Product Design

With the exception of the odd self-illuminating suspender belt, there was a distinct lack of glamorous and hedonistic products emerging from the product design colleges and universities at this year’s New Designers exhibition. Given the current climate this is hardly surprising. There were also few, if any, aesthetic or design language trends emerging. But what I did find inspiring was just how big a conscience the vast majority of product design graduates portrayed in their choice of creative briefs.

The two main trends were a mixture of socially aware designs and environmentally sensitive designs. A third emerging theme was for designs that transformed everyday objects into products that accommodated the challenges of today’s modern lifestyle. A good example of this was a plug socket that folded up to create a platform to hold charging mobile phones.

The winner of the Virgin Atlantic Red Hot Design Award, Jamie Douglas, captured all three of these trends with an ingenious bicycle design that enabled more bikes to be stored in a smaller space, and cleverly uses the saddle to form part of an anti-theft device.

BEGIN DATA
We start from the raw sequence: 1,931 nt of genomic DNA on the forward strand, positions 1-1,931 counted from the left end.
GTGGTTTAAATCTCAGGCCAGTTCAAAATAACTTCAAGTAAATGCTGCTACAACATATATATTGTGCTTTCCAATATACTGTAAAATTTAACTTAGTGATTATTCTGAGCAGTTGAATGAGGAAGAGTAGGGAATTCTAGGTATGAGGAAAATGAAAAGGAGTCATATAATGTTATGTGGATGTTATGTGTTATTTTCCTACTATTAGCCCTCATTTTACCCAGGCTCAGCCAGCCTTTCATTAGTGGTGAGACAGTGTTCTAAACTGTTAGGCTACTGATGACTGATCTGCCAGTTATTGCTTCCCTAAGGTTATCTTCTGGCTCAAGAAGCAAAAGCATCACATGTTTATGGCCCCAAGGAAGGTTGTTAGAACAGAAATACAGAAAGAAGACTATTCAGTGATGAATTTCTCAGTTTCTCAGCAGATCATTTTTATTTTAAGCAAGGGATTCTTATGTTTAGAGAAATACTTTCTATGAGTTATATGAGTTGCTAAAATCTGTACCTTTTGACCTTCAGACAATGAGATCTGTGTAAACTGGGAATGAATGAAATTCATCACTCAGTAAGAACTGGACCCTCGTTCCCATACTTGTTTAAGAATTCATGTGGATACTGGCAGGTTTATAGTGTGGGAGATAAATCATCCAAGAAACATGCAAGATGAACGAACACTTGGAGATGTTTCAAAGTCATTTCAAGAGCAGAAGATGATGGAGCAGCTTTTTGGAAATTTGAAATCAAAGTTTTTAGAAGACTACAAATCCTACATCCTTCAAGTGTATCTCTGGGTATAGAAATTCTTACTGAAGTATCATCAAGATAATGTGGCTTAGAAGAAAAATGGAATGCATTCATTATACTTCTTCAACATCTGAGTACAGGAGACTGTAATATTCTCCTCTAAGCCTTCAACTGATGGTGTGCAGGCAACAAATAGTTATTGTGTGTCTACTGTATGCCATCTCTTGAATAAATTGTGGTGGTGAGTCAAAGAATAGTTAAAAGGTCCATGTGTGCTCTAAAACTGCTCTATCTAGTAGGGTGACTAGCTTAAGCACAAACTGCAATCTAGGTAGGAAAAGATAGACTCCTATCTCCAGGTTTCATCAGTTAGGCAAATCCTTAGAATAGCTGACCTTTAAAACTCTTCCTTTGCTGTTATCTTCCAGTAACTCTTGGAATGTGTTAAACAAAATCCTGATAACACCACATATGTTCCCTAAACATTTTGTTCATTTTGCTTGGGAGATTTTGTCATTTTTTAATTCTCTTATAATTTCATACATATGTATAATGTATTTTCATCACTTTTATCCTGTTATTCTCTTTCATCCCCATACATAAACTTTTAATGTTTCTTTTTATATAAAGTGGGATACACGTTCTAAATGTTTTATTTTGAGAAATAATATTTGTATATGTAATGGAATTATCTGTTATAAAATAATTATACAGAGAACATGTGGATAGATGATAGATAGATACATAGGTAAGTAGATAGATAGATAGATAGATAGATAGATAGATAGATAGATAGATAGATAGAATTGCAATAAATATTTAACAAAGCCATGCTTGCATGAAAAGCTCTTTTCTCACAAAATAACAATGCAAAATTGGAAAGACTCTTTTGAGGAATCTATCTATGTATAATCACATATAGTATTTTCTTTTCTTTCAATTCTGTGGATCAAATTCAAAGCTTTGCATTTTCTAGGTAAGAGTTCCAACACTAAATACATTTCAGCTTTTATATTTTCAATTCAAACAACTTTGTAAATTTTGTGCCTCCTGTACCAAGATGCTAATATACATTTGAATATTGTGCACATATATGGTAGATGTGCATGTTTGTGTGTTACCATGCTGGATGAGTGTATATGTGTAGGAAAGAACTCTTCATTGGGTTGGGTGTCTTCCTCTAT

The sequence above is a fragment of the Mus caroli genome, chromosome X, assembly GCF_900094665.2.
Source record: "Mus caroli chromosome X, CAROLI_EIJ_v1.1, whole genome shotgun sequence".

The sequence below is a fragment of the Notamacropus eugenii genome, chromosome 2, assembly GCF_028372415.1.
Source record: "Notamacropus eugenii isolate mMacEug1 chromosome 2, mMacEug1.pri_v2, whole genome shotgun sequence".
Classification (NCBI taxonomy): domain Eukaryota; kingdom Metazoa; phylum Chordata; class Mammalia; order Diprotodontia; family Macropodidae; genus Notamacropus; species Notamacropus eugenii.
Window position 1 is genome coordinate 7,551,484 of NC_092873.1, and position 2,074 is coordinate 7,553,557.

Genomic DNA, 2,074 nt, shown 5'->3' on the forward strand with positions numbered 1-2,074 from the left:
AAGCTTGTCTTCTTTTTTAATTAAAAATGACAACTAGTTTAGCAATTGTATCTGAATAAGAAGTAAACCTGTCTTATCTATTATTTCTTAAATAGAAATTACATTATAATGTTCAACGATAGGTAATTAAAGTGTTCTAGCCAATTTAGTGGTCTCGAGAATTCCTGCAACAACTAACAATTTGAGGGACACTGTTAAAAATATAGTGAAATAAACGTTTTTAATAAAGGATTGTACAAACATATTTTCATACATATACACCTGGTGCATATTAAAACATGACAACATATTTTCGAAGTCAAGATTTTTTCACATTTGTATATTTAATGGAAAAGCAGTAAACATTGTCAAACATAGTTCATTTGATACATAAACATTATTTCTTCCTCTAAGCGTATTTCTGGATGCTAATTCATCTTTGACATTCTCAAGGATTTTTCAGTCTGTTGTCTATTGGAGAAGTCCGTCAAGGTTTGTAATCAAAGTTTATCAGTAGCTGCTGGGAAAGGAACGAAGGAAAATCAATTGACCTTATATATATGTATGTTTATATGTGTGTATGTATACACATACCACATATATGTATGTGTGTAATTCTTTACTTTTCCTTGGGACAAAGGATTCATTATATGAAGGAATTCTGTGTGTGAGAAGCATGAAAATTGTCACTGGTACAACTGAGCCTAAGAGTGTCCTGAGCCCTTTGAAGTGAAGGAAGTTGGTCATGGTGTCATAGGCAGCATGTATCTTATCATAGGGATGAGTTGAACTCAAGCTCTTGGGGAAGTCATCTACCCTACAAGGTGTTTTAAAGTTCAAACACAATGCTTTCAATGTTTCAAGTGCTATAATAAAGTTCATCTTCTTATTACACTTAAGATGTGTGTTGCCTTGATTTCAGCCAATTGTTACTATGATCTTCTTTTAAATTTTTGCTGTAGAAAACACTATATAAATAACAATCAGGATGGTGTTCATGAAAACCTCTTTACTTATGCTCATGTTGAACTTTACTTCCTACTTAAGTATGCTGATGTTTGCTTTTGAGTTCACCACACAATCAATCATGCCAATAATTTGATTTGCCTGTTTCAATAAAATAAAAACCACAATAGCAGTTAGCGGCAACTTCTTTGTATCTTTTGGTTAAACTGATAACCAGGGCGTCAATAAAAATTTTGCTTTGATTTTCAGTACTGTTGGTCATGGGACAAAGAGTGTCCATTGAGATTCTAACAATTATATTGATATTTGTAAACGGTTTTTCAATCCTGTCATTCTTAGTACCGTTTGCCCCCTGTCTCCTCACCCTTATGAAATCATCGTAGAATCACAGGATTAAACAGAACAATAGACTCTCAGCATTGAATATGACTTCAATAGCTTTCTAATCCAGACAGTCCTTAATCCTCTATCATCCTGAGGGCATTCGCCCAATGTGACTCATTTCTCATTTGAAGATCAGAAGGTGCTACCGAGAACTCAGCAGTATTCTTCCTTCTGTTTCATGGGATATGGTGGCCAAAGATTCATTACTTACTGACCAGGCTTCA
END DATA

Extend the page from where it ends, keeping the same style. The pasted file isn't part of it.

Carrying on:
A desire to protect or make good our environment was evident in a number of products. The loss of natural habitats for wildlife occurs when fences replace hedgerows, and an elegant solution to this problem was to integrate nesting capabilities for wildlife into the fence posts. Other variations on this theme included concrete safety barriers that transformed into gardens.

An awareness of the depletion of natural resources was evident in many designs. One well-executed product interacted with children, helping them to grasp the importance of saving energy around the home from a very early age. A second captured the energy of people walking on specially designed paving slabs to power lighting and signage at bus shelters – a great way of catching a source of energy that is seldom used.

A range of social awareness products gave solutions for people across the globe. Water purification for Third World countries using nothing but the power of the sun, radios designed specifically for the blind and wind-up hearing aids all reflected the new graduates’ attitude to making life better.

The trends and challenges that these new designers tackled will inevitably be the focus for the product design industry in the coming years.

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